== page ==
The ayurvedic diet is widely used in India, where an estimated 80 percent of people follow it or have at one time. It is considered a holistic form of medicine, based upon eating foods that are appropriate to your prakriti (constitution).

Balance Mind, Body and Soul

Ayurveda may be the oldest system of traditional healing still practiced today. It  originated in India 5000 years ago and grown popular throughout the world. Ayurveda promotes balance in the mind, body and soul through a lifestyle incorporating appropriate diet, exercise and spiritual practices such as meditation and mantras. The  goal to have harmony in life.

According to ayurveda, the body is made up of three specific doshas, each requiring a different approach to health and wellness. These doshas, known as Vata, Pitta, and Kapha, are dynamic forces with distinct characteristics that shape all things in the universe. Each person is born with a unique constitution called prakriti.  Everyprakrit has Vata, Pitta, and Kapha in varying amounts, with one dosha being the dominant force.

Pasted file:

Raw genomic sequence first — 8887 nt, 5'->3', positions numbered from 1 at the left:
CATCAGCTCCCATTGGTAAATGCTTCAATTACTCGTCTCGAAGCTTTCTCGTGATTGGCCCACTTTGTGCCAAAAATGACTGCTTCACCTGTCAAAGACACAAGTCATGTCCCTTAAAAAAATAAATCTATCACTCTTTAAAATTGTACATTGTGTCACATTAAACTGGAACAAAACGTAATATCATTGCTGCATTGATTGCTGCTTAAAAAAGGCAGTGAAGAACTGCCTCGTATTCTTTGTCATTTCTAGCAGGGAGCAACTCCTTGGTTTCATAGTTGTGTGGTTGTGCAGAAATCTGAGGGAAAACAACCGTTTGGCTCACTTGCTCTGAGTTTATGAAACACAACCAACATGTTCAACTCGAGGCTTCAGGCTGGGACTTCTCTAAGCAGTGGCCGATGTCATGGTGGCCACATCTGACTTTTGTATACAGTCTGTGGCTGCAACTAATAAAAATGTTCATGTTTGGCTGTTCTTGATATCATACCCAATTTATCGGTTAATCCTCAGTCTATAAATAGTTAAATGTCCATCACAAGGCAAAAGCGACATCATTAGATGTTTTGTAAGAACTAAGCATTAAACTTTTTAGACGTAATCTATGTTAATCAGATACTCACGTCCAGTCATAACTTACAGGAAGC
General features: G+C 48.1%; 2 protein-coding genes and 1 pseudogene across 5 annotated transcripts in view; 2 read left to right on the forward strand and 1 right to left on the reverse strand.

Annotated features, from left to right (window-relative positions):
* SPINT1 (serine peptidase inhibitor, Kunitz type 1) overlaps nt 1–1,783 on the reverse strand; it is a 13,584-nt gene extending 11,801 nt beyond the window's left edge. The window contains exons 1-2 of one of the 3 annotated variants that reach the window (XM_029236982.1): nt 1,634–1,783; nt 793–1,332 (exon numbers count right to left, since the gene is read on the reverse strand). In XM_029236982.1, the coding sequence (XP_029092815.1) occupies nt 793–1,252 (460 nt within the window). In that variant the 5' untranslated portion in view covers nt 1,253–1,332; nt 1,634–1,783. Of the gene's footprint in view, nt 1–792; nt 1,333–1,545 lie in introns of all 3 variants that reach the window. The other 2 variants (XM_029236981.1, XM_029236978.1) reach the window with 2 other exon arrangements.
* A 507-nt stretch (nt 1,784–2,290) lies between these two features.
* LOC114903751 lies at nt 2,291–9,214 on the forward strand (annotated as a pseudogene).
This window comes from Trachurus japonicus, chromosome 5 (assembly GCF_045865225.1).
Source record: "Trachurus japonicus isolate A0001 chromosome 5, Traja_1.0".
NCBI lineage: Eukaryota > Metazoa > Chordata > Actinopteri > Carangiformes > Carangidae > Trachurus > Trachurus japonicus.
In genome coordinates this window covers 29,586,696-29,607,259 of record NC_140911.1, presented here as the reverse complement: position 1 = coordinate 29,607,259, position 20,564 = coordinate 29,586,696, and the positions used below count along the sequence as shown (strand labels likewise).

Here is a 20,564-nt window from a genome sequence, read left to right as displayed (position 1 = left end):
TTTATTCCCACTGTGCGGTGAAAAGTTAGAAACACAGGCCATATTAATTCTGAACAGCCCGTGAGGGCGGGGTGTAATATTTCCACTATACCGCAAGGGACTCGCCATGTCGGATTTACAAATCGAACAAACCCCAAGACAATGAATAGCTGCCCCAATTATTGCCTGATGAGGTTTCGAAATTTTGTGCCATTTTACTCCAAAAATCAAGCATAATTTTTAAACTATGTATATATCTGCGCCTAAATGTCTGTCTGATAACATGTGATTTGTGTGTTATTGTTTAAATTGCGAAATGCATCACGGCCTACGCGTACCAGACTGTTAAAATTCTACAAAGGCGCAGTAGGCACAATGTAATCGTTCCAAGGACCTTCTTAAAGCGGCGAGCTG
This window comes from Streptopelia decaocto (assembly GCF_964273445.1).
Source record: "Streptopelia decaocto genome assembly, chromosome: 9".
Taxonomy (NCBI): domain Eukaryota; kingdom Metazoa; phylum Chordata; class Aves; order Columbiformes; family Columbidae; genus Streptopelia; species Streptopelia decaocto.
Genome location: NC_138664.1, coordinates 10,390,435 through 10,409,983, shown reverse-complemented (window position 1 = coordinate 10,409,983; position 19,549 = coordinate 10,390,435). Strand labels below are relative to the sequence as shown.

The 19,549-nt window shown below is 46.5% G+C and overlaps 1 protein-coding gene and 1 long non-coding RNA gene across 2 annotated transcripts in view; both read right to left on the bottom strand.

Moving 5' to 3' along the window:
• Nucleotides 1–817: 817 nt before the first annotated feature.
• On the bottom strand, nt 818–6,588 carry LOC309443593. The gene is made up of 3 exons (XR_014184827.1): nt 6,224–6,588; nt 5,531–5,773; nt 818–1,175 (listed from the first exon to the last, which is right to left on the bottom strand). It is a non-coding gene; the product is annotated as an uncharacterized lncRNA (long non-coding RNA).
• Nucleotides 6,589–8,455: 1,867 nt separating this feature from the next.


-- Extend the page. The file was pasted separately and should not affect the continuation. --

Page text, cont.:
In the Ayurvedic view, an imbalance between the doshas produces a condition called vikriti, a Sanskrit word that means “deviated from nature.” Therefore, each individual’s diet should be suited to his or her prakriti.

During times of vikriti, or imbalance, the ayurvedic diet can be used to either decrease or increase the three doshas until balance is restored. The dosha balancing effect of a food is determined by its taste: salty, sour, sweet, bitter, astringent, or pungent and its other qualities: heavy, oily, cold, hot, light, or dry.